On a day when the last two presidents are pushing for reform to the nation’s immigration system, Politico’s Mike Allen and Jim VandeHei are out with a big piece saying immigration reform is headed for a slow, painful death in the House of Representatives.
Their reasoning makes sense: Republicans in the House have no inclination to move on the Senate’s recently passed bill, and most aren’t favourable to any bill that includes a path to citizenship for the nearly 11 million unauthorised immigrants currently in the country.
From Politico (emphasis added):
In private conversations, top Republicans on Capitol Hill now predict comprehensive immigration reform will die a slow, months-long death in the House. Like with background checks for gun buyers, the conventional wisdom that the party would never kill immigration reform, and risk further alienating Hispanic voters, was always wrong — and ignored the reality that most House Republicans are white conservatives representing mostly white districts.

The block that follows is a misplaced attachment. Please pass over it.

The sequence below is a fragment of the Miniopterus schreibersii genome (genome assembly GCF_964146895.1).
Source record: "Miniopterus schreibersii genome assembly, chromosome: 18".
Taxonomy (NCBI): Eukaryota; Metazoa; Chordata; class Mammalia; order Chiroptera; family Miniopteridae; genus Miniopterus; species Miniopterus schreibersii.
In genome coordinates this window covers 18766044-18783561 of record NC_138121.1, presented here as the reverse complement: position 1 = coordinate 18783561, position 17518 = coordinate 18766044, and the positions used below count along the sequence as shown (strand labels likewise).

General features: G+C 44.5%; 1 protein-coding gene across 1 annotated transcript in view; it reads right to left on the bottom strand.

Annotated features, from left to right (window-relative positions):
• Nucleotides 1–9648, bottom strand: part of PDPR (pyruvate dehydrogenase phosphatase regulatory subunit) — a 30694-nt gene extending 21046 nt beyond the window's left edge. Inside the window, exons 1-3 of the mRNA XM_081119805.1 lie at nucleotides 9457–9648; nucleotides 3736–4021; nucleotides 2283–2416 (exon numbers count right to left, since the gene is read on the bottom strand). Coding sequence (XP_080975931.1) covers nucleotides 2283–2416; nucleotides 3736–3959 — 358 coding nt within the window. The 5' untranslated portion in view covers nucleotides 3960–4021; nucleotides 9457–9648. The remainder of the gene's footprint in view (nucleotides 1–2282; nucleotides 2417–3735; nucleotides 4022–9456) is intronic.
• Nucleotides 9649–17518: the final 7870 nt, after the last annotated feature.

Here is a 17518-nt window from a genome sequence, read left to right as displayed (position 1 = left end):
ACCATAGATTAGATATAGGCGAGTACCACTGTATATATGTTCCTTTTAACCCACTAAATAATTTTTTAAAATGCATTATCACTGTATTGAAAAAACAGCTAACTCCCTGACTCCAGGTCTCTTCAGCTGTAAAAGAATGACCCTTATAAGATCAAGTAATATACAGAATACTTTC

The piece comes the same day that the White House is out with a new report touting the economic benefits of the Senate’s immigration bill, using data from the Congressional Budget Office to show that it would boost GDP and reduce the federal deficit while encouraging job creation and growth.
It also comes as former President George W. Bush spoke in favour of reforming the nation’s immigration laws at a naturalization ceremony at The George W. Bush Presidential centre in Dallas, Texas.
“The laws governing the immigration system aren’t working. The system is broken,” Bush said.
House Speaker John Boehner and other Republicans will meet Wednesday to hash out their public strategy on immigration reform. But the reality is that most House Republicans don’t have an incentive to move on the Senate bill — or any other bill that the Senate would pass and that President Barack Obama would sign.
House Republican districts are 82% white, while only 14% are Asian and Hispanic. Overall, Democratic districts are about twice as Hispanic as Republican districts.
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